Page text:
Chapter three, with the 1930s as a backdrop, further showcases Pryzwara’s ability to reconcile “sharp dichotomies of theology in the era of antimodernist magisterium” (p. 73), but now in service of the construction of an ecclesiology that reconciles the “irreducible pluralism” of Catholic “types” with the distinctiveness of Pryzwara’s “Ignatian type.” Pidel argues this Ignatian “type” stresses hierarchy and the majesty and dissimilarity of God, and yet paradoxically opens up creaturely freedom and flourishing.
The fourth chapter on ecclesial discretion is among the most thought-provoking of the book. Set amidst the cataclysms of the 1940s, Pidel furthers explores how Pryzwara’s analogia entis flows into an understanding of hierarchy that actually creates space for dynamism, individuality, and mission — not unfamiliar concepts to admirers of the Society of Jesus. A particularly welcome contribution of this book is its casting of Pryzwara as a preconciliar defender of Catholic pluralism against a kind of totalizing neo-Thomism (what Pidel calls an “exclusive Thomism” p. 130) that saw itself as the apotheosis of Catholic theology.
The final two chapters raise a multitude of important questions and issues. Chapter five profiles what Pidel calls Pryzwara’s nuptial theology and “apocalyptic ressourcement” (apocalyptic in the sense of being suited “to the dark yet revealing ‘hour’ of World War II” [p. 151]). Pryzwara’s thought again beckons to us today, for he sought to make sense of the eclipse of the Tridentine church and the birth of a global, even “cosmic” church. In the final chapter Pidel uses Pryzwara to answer a question that would seem to be the territory of historians: “What happened at Vatican II?” And yet, Pidel convinces us, there is a way in which such a question can be fruitfully answered by a systematic theological thinker like Pryzwara: Vatican II, in Pryzwara’s categories, was a transition to a new ecclesial “type.” This chapter, rewardingly, brings Pryzwara into conversation with major figures like Ratzinger and movements like la nouvelle théologie.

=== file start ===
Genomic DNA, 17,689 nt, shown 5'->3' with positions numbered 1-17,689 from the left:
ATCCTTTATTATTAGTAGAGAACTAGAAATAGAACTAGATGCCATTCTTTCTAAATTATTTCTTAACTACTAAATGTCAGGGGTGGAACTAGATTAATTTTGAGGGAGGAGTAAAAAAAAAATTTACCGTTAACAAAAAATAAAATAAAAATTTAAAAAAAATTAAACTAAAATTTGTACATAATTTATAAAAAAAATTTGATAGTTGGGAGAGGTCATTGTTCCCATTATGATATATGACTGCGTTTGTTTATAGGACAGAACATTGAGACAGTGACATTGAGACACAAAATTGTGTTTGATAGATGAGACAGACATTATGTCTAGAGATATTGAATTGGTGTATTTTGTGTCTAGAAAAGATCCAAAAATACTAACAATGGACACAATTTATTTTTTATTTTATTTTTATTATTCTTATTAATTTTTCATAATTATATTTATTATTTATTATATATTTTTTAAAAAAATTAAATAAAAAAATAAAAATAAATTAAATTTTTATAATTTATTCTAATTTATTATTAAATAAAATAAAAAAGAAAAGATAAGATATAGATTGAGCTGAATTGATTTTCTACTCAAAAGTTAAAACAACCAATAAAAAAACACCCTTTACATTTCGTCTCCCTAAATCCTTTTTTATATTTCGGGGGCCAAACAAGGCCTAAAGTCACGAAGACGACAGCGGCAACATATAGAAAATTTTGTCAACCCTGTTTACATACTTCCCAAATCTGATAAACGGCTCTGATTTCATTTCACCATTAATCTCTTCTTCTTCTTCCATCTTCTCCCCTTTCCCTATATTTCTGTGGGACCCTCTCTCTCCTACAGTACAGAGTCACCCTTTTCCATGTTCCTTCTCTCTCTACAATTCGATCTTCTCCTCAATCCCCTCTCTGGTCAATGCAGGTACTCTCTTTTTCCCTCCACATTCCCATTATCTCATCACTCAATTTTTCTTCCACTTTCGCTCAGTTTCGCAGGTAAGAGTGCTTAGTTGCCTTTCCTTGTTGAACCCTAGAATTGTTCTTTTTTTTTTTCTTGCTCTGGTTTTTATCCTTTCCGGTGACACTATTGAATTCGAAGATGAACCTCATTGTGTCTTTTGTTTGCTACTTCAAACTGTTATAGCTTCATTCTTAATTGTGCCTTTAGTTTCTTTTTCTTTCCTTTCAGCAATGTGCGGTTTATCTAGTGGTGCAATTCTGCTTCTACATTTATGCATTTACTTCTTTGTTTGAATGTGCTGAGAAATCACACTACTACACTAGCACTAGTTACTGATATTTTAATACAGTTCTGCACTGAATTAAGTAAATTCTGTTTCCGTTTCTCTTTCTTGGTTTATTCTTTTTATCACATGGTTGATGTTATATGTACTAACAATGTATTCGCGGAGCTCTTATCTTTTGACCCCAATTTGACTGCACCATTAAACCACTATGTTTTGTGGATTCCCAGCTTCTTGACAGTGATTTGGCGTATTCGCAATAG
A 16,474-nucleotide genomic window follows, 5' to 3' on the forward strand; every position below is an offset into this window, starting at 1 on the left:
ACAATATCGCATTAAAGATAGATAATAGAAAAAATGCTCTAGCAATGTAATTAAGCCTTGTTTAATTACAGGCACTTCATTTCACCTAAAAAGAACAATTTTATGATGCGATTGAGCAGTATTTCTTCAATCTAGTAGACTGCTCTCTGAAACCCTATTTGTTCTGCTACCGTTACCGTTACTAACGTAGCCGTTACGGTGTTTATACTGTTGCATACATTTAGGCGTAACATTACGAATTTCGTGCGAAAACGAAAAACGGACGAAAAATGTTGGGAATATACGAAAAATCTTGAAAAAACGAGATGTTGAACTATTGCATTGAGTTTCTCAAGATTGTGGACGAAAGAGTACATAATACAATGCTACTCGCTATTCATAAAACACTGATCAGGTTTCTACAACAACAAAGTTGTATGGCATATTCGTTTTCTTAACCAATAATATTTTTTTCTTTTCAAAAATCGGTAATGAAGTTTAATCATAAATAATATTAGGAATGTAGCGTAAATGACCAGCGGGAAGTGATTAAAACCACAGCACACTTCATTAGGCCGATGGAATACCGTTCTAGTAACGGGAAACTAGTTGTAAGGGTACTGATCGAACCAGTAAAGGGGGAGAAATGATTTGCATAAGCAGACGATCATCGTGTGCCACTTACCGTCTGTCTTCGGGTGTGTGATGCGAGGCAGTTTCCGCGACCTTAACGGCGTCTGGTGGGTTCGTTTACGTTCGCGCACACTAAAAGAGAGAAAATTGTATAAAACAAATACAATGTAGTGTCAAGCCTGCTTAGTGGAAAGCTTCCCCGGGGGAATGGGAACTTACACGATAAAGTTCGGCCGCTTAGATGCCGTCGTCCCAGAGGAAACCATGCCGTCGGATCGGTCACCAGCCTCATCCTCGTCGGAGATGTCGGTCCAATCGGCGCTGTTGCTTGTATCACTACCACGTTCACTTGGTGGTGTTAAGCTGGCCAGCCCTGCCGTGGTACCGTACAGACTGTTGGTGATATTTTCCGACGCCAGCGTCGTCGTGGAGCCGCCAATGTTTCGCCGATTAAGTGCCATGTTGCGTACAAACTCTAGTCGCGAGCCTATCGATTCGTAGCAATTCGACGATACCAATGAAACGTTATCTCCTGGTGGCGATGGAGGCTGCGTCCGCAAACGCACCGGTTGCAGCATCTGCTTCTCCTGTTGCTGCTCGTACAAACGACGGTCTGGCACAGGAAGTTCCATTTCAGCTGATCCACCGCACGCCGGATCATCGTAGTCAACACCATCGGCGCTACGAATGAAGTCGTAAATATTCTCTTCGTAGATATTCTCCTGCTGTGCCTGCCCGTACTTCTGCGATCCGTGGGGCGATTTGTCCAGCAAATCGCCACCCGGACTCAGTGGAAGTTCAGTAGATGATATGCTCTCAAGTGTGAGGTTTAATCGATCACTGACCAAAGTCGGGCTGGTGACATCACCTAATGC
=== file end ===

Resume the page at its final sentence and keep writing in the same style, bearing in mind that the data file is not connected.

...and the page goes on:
More biographical background on Pryzwara would have been welcome, though in this tightly-packed monograph Pidel is of course offering a sketch not of Pryzwara’s life but of his thought and the place of that thought in the rich ferment of the 20th century. Nevertheless the details that are shared — such as brief discussions of Pryzwara’s bouts with anxiety, depression, and mental illness — give a complex picture of a man whose eclectic and prolific career seems to have embodied the dynamism and tragedy of 20th-century ecclesial and intellectual life. The range of the subjects under consideration is thus not a distraction but an asset of this work.
Dr. Shaun Blanchard is assistant professor of theology at Franciscan Missionaries of Our Lady University, Baton Rouge, La. As of summer 2021, he will be Senior Research Fellow at the National Institute for Newman Studies in Pittsburgh. His first book, The Synod of Pistoia and Vatican II: Jansenism and the Struggle for Catholic Reform was published in 2019 by Oxford University Press. Shaun is currently writing a short history of Vatican II with Stephen Bullivant, and a monograph on Catholic ecclesiology in the English-speaking world, ca. 1770–1870.